Our solution ParaDoxBox looks to improve any application that’s vulnerable to social engineering attacks. It really comes down to the authentication mechanisms, which means poor “Password1234” type passwords. We built a solution with idiomatic recognition, which is one of the authorization mechanisms with the SUBROSA platform. Combined with a token such as facial recognition or fingerprints, and it’s very difficult for an attacker that is phishing or spoofing to fully obtain the right credentials. So, they essentially only get a small piece of the access puzzle.

How do you mitigate the security risks to your clients’ Internet of Things (IoT)? 

Once you know what your IoT devices are, what they’re connected to, and what they are communicating with, understand that everything in that connection loop is potentially vulnerable to attacks.

Therefore, we need tight access controls around every connected object. We need to see, administer and understand the overall connection, because currently most people in the industry are not seeing this whole view. We provide solutions for IoT security in a host of ways, including encryption, strengthening authentication, and thwarting ransomware. 

What are the vulnerabilities associated with password-based authentication? What more secure method(s) do your products use?

Password-based authentication is generally fully exploitable. Single-factor authentication can no longer hold up to today’s sophisticated attacks. The problem is not the password’s complexity, but the length. The computers that are doing brute force attacking use random number generators that can quickly cycle through enough combinations to crack the typical four to twelve-character passwords in hours, sometimes minutes. Even password with a mix of symbols, upper and lower, etc., are just not long enough.

Our approach it is to produce a super long password of around 65,000 characters through SUBROSA, which would take billions of years to crack through brute force. It’s very easy for the user, as they create a personal interaction pattern that generates keys securely.

SC password creation

What is the Health Information Technology for Economic and Clinical Health (HITECH) Act and how does Secure Channels help with compliance?

HITECH addresses the security concerns of transmitting health information such as health records. It’s a precursor to the broader General Data Protection Regulation (GDPR), and comes with various compliance rules and possible fines for noncompliance. So far when it comes to HITECH compliance, companies have done a decent job on the back end, but not user’s end.

As more and more medical practitioners go virtual, there’s more data being created, modified, and stored on laptops and workstations. You can encrypt the data, which might protect it when machines are powered down, but you need protection while clinicians, staff, and others are handling and creating data. There’s the vulnerability, and because medical records fetch upwards of $200 a piece on the dark web, this data is very valuable to cybercriminals.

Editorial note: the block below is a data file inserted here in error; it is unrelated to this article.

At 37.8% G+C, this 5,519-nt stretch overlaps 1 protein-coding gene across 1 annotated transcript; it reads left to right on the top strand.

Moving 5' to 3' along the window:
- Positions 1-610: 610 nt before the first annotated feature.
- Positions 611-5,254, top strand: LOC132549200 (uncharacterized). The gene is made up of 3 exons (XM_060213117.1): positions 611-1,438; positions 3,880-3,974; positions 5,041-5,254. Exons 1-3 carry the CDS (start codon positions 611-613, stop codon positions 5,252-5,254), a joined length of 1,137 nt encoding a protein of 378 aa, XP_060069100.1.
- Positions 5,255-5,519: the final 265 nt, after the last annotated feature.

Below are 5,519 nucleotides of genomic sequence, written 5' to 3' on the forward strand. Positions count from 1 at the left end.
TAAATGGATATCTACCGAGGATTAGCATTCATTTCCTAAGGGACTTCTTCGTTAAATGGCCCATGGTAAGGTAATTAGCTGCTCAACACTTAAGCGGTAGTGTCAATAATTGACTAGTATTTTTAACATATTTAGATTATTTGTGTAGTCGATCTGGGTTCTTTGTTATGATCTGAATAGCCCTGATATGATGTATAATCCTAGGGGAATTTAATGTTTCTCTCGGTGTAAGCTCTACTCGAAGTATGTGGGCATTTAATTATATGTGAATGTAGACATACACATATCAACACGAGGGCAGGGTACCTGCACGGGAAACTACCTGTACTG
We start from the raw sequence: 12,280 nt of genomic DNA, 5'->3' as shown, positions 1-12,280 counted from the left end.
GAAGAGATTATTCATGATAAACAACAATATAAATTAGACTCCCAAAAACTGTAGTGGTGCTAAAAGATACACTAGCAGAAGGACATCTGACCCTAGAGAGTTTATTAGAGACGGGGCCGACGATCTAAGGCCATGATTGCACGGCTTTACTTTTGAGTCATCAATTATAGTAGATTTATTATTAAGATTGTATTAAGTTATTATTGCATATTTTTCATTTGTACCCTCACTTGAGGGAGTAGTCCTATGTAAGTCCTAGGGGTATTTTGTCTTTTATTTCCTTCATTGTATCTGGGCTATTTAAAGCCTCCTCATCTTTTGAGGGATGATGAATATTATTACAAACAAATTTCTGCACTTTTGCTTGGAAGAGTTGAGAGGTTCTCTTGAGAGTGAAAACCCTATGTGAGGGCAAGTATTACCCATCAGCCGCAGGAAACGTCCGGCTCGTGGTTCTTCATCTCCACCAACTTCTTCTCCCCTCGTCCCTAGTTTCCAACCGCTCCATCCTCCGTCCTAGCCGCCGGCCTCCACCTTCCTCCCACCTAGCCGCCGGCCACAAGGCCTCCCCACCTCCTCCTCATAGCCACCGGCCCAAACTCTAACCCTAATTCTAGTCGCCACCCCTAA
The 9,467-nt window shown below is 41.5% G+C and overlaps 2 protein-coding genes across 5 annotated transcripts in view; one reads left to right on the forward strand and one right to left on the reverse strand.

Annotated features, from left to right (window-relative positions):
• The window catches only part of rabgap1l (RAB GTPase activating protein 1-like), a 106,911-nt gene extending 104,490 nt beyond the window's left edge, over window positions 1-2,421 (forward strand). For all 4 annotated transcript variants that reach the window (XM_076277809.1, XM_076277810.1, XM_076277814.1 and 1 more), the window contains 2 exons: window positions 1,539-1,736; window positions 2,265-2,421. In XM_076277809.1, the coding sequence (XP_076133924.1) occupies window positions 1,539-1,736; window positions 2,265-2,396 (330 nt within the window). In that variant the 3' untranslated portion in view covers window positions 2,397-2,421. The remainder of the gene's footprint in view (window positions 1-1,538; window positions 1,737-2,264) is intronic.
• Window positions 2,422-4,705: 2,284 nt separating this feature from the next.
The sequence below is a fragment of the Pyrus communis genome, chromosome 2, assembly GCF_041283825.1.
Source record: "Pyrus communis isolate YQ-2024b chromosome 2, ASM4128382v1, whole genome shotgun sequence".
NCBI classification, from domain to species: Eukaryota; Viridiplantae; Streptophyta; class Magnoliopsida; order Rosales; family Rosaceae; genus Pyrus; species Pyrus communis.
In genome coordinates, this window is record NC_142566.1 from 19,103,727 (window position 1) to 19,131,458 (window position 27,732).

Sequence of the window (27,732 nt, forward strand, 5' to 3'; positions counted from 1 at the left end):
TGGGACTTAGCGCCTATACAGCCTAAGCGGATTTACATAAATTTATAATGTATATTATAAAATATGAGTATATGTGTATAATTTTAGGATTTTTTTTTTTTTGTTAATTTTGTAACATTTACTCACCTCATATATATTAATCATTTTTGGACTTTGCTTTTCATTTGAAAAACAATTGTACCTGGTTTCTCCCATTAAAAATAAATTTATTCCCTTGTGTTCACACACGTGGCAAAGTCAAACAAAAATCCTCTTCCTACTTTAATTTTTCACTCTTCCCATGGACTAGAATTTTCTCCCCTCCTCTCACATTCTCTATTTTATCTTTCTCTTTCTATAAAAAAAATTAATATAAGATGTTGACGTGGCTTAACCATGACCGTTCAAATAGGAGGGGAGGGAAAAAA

ParaDoxBox encrypts data while the user is active, and the machine is operating. Data never goes out in a clear state, so if a bad actor gains access to the network, they’ll quickly move onto softer targets as they can’t access and sell this encrypted data. There really hasn’t been a mechanism like this — a one-stop shop tool that does all the protection at the point of production. It isn’t disruptive at all to the individual’s workflow and provides very impactful protection.

Healthcare concerns

What are the security concerns in the media & entertainment industry and how does your Entertainment Security Operation Center address them?

The principal concern is the theft or unauthorized viewing of pre-release content. We’ve been fortunate enough to work directly with Hollywood producers and others in the field, and have developed security solutions to mitigate their concerns. Our new XOTIC platform for example can encrypt content once the light hit the lens, so the content is protected at creation. This is a huge development for the media and entertainment industries who are always trying to prevent leaks or spoilers from damaging the demand for their content.

The big picture

Please tell us a little about your upcoming product COPTRAK™ Digital Media Tracking and Tracing.

With COPTRAK™ we have the technology for the insertion and injection of a unique identifiable serial number or tracking number within the video and audio stream. It’s not visible to humans, but is trackable through forensics. Armed with COPTRAK, content owners can prevent the theft of their digital content and streaming media because it can always be traced back to the source.

About the Author

Gail’s first PC was a TRS-80 which required a cassette tape to boot up. In the decades that followed, she created and developed websites, emails, and banners as the perfect way to combine her love for design, technology, and writing.